"Toned-down Ned Flanders": Hosting travelers who'll want to come back

By on Mar 2nd

I've stayed at a bunch of places through CouchSurfing and AirBnB and I think I have a few ideas on how to make my guests leave glowing reviews (and send more guests your way!). You can call my strategy Toned-Down Ned Flanders: there's an episode of The Simpsons where Ned lets the Simpsons borrow his beach house for the weekend. He leaves a note on every square inch of the cabin explaining how to use each thing (like "Put food in me" on the fridge). Don't go to these lengths or risk being made fun of mercilessly on the internet, but DO share more information than you think you might have to.

Overshare information in case of emergencies
Whether you're having someone crash on your couch for free or they're paying to rent your room, chances are you won't be with your guest all the time. Leave your guests with a paper copy, and email them another copy, of every bit of info they could possibly need, even if it seems like too much. Channel your inner worried parent leaving notes for the babysitter. Include info like:

  • A way to reach you and a back-up way to reach you (e.g. your cell number and your partner's cell number).
  • The full address of your place: in case of emergency, the guest may have to call for help, and chances are he or she won't be able to remember the address under duress.
  • In that same vein, if your building/complex has specific emergency procedures, your guests should know.
  • The codes for all the alarms/door entries/etc.
  • The contact info of a neighbour (bonus points for one who has a spare key).
  • Important phone numbers for your area: emergency numbers, taxi numbers, etc.
  • A list of all the finicky things in the house and how to make them work (like how the one burner doesn't work or the shower's dial is on backwards).
  • What to do if the power goes out and where the flashlights are.
  • Directions to the nearest drugstore and its hours of operation.
  • It's also a good idea to get any nagging repairs done before guests arrive. You might find it tolerable to live with, but it could end up being at best annoying and at worst dangerous for your guests.

Comforts and general happiness quotient
Help your guests be not only safe but comfortable in your place.

  • Stock up on toilet paper before you have guests come over. I didn't enjoy my first outing in Paris being a trip to get TP.
  • Make sure your guests have easy access to anything you told them they didn't have to bring: towels, sheets, pillows, etc. Leave these out for them. Leave extras out, too.
  • Clean your place as if your mom was coming over. A tolerable level of dust for you could be enough to really irritate a guest's asthma or allergies. Also make sure your place is tidy and that your guests have space on your desk, in your closet or a drawer, and in the kitchen to make themselves at home.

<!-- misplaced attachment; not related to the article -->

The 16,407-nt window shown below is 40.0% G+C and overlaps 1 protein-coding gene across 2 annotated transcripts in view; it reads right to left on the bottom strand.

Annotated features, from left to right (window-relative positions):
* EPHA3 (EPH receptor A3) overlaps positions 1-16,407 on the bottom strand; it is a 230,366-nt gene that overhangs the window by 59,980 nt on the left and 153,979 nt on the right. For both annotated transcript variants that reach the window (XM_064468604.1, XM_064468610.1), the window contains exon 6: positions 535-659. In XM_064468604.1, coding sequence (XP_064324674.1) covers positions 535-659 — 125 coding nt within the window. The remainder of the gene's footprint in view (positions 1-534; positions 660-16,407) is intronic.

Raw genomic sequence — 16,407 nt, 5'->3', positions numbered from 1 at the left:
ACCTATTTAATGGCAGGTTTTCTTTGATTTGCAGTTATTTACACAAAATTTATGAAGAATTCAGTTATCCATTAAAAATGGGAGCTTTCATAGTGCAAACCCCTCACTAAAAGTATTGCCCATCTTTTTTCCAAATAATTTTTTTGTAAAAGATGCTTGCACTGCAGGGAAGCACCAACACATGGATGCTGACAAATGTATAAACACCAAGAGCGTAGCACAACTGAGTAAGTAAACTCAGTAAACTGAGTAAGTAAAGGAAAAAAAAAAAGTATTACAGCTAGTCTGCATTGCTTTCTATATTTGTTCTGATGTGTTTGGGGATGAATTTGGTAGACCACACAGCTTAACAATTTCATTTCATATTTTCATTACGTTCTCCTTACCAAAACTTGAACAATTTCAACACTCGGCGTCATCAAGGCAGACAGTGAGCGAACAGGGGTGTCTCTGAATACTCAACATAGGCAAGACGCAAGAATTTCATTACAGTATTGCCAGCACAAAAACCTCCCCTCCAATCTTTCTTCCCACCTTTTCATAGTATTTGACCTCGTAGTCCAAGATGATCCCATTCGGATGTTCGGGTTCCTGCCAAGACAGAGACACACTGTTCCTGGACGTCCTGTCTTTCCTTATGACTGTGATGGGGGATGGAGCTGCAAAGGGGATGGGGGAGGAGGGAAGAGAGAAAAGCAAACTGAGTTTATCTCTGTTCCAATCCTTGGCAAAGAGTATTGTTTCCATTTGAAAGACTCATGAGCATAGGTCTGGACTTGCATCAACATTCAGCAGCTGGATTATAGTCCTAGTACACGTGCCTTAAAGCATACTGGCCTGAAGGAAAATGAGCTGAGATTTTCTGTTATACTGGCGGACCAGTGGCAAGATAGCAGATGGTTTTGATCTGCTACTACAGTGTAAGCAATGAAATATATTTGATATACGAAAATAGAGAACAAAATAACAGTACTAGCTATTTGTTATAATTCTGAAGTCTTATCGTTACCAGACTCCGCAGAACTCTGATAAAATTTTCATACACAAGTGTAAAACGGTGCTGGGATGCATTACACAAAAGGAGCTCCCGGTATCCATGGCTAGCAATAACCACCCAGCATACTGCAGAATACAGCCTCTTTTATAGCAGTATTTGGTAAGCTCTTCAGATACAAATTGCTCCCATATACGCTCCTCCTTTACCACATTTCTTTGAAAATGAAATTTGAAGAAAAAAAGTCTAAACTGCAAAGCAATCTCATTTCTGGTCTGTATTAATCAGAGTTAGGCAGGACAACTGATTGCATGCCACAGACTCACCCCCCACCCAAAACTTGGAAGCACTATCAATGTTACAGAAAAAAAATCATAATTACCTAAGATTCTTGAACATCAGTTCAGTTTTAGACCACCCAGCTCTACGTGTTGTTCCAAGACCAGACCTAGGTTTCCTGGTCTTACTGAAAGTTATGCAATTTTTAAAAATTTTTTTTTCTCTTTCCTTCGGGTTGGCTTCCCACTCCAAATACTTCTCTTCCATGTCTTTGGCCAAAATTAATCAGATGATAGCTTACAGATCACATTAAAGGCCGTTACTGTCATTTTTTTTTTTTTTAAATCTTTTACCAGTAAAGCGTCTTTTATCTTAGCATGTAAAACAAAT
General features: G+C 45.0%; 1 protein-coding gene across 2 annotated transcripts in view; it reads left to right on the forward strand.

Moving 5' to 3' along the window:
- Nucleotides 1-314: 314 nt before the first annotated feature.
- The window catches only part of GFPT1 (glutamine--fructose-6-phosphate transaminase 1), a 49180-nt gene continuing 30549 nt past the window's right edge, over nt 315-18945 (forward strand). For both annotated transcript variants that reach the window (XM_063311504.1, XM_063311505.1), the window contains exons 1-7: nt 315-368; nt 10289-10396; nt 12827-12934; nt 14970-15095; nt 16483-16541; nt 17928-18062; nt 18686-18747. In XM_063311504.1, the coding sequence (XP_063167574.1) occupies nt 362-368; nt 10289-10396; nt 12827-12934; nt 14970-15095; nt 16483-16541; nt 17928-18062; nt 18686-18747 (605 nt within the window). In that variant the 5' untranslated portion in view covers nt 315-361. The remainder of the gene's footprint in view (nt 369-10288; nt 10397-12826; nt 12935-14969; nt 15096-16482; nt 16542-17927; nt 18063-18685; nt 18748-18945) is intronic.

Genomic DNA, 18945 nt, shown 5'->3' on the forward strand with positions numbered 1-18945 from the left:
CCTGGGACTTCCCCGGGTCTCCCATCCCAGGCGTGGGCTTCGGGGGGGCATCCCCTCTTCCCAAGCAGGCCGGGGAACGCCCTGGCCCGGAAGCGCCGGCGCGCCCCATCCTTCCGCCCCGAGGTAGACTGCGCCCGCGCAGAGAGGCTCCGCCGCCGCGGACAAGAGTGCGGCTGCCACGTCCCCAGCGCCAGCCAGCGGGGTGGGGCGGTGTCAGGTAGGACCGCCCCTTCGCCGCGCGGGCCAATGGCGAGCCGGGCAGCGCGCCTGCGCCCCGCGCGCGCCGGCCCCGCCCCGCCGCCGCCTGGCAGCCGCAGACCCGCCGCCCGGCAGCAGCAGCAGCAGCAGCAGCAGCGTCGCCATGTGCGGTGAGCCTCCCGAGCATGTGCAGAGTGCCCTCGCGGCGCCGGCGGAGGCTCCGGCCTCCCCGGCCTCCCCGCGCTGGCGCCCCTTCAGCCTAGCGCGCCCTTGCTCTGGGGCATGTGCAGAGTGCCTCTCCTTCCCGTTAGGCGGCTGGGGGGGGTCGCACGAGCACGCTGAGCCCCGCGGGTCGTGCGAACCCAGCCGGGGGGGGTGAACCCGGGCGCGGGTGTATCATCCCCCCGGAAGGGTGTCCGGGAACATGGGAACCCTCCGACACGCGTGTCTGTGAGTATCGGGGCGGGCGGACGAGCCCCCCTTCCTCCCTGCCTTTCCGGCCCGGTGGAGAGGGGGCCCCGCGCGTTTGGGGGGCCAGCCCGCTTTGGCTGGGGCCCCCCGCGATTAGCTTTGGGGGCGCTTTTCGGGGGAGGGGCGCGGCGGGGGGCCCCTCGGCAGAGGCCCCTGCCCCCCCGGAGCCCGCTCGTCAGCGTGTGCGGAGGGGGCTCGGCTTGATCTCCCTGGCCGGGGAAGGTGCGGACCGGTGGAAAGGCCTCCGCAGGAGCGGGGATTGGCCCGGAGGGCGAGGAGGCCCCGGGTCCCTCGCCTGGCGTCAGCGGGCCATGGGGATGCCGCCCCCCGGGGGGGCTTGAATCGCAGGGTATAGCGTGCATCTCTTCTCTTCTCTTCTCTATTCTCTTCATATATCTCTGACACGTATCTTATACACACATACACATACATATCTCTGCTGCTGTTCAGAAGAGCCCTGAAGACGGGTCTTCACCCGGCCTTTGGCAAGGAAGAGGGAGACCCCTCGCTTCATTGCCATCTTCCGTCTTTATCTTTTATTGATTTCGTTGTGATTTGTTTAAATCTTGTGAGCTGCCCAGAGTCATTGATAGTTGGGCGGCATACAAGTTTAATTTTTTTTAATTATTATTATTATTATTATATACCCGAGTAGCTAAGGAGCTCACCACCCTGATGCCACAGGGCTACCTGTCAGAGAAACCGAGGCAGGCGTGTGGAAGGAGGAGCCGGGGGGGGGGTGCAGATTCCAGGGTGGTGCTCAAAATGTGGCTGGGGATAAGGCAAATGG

• Let them know where the nearest grocery store is and what its hours of operations are. Many people choose AirBnB or CouchSurfing because of the ability to cook their own meals and save some money, so help them out. Make sure there's room in your fridge for their stuff and let them know if they can help themselves to your food or not.
  • Let them know the laundry situation: point them toward a laundromat or leave a note on how to operate yours.
  • Have internet available and write down the WiFi access information.
  • Write out instructions on how to operate your media systems if they are complicated — and write them out like you would for your grandma.
  • If you're very generous, have a welcome package for your guests with some of your favourite things from your neck of the woods, like local brews or snacks, and a couple subway tokens.

Touristy information
This little bit of extra goes a long way to making your guests happy. All of these things can be re-used from guest to guest.

  • Print out a Google map with your place marked on it and any other places of interest, like the nearest subway stop
  • Make a list of your favourite places for breakfast, lunch, and dinner, and favourite things to do around town.
  • Buy a city guide at a used book store to give them some ideas (but make sure they know it could be out-of-date and to double-check online).
  • Lend them metro maps and schedules and pick up the local free city paper so they'll have information on what's on in your city while they're there.
  • If you're subscribed to Groupon or something similar, keep an eye out before your guests arrive for anything that might interest them and pass it along to them before they arrive.

What do you do to make travellers — paying or not — feel comfortable, safe, and happy in your home?

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About Caroline Diezyn

Caroline is the Offbeat Empire's copyeditor, the Offbeat Bride Tribe's Community Manager, and Offbeat Home & Life's Assistant Editor. She's an English literature PhD student and an artist from Canada. She likes to dress in all black, has a severe case of wanderlust, and loves art and fashion. You can be her friend on twitter.